Massachusetts Conference United Church of Christ
200th anniversary, 1799-1999
Worcester Centrum, Sunday, April 25, 1999
ILLUSTRATED Noon luncheon talk, No. 17


Creation, Cosmology, Conscience, & Challenge
Paul Henry Carr, Ph.D.; http://
First Church of Christ Congregational, Bedford, MA
Air Force Research Laboratory Emeritus, ATTN: SNHA, Hanscom AFB, MA 01731
Philosophy Department, University of Massachusetts Lowell, Lowell, MA 01855-2881
"When I look at the heavens, the work of your fingers, the moon and the stars which you have established; what is man that you are mindful of him?" (Psalm 8 )
The awesome wonder of creation, "the moon and the stars," contributed to the development of modern "primal egg" or "big bang" cosmology . We hope that cosmic evolution and being created "in the Image of God" gives us the vision and the moral conscience to meet such challenges as the destruction of our environment and the depletion of nonrenewable fossil fuels.

This talk drew on the cosmology of Prof. Robert John Russell, a physicist and an ordained United Church of Christ minister. He is the founder and director of the Center for Theology and Natural Science, University of California, Berkeley, CA, 94704, which manages the Templeton science and religion course program. (



Ninety people attended my talk with more on the waiting list. After Ken Konkle's kind introduction, I gave a 40 minute presentation with vugraphs that included some awesome Hubble photographs of galaxies 12 billion light year away. These galaxies were formed shortly after the "big bang" beginning of our universe about 15 billion years ago. I showed a vugraph with the Prof. Russell’s picture and the following quote from his article "Forty Years in Space: How the Heavens have changed" published in the Nov/Dec 1998 issue of "Ad Astra:" "We shall not stay forever on this planet…..And awaiting us in the future of our future, and journeying with us along the path, will be that same God-our immanent, closest friend and our final home."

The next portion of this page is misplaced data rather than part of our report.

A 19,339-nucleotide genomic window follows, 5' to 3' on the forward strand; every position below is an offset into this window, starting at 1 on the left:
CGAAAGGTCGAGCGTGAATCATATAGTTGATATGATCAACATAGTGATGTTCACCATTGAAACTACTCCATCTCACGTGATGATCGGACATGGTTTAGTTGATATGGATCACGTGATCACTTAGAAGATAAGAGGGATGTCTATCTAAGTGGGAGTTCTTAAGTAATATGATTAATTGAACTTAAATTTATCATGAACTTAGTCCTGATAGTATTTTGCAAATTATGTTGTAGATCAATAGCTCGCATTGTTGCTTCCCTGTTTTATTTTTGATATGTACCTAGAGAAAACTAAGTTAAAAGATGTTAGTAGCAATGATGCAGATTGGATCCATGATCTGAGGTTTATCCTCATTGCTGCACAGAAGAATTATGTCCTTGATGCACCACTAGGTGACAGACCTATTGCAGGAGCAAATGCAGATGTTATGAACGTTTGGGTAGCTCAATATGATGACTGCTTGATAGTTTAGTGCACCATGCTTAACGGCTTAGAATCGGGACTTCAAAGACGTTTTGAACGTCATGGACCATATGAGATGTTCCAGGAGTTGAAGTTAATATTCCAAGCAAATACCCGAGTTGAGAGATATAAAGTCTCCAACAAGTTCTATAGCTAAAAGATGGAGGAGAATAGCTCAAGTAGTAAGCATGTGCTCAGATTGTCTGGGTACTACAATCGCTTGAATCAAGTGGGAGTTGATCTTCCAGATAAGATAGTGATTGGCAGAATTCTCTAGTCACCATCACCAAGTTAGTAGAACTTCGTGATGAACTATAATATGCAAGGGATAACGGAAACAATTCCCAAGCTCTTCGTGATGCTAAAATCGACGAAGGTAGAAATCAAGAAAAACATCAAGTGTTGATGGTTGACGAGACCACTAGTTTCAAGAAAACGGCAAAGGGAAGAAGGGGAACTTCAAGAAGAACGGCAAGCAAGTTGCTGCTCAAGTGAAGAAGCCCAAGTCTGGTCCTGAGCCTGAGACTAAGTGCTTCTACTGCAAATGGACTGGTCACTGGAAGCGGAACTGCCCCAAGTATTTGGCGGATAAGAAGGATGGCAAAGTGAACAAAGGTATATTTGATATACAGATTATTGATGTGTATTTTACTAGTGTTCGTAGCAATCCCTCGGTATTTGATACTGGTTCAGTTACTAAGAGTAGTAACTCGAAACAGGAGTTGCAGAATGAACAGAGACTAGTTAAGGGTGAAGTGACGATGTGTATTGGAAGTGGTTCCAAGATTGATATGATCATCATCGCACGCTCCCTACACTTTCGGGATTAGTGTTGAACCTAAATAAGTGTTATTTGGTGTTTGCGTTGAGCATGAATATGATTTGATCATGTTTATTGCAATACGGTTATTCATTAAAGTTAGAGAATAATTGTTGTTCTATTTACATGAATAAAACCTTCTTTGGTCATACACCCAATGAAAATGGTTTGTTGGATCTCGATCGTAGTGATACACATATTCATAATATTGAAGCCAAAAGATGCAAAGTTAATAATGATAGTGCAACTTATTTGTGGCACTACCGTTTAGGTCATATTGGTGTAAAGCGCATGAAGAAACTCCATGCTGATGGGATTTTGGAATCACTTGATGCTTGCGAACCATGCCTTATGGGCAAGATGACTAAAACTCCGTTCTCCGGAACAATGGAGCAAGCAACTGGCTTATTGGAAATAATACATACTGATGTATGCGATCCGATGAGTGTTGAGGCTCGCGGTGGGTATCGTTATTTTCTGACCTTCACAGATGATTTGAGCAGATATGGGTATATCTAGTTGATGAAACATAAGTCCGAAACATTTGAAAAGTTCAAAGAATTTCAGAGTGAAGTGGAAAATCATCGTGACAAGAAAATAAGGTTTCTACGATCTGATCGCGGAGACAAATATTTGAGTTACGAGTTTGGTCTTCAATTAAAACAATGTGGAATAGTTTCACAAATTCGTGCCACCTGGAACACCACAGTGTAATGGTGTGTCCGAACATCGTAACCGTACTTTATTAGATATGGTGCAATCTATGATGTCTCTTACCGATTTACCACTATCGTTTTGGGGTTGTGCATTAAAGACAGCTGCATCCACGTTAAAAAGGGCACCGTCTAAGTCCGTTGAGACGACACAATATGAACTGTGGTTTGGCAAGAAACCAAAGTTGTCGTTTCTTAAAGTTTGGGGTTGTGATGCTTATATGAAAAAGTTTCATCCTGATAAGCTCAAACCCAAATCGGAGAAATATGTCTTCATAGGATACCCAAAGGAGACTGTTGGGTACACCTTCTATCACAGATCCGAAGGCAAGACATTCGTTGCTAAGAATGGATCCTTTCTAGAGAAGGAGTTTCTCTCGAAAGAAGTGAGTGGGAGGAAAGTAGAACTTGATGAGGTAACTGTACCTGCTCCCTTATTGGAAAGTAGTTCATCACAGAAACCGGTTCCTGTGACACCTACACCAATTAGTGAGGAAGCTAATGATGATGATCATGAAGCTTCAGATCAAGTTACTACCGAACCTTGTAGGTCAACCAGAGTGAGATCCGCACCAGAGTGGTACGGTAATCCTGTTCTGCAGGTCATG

There were two questions at the end:


Since God created everything, how to we understand the reason for cancer cells?

Whitehead's philosophy is appropriate for answering this.

"God is the ground of novelty and order, yet he allows for freedom in humans and spontaneity in nature."

Cancer results from too much spontaneity in nature. The cells just grow wild. Yet spontaneity is the source of creativity we see in the evolutionary process. Death is the price we pay for our freedom, our complexity, our individuality. Single cells don't really die. One cell just becomes two. Whitehead believes in a loving God, who gives both us and nature the freedom to make mistakes. Yet God is not disinterested. God suffers with us. In our Christian tradition we believe that God cared enough send us his Son to show us how to over come suffering and death. The power of God's love the stronger than that of death.


Do you see any relationship between big bang theory and our faith in the resurrection?

The quick answer to this question is: "At least we have witnesses to the resurrection." We need to have faith in the truth of the scientists is who propose the big bang just as we need to have faith in the disciples. The disciples never tried to explain the resurrection but the resurrection explains what happened to them. The worldly wisdom of the Roman Empire was: "Kill leader and the moment dies." The Jewish historian Josephus said: "Jesus was the leader of marginal moment in a marginal province of Roman Empire." Paradoxically, the resurrection marked the beginning of the Christian movement which the Roman Empire embraced 300 years later. The resurrection is a symbol of the power of the Divine overcoming that of death.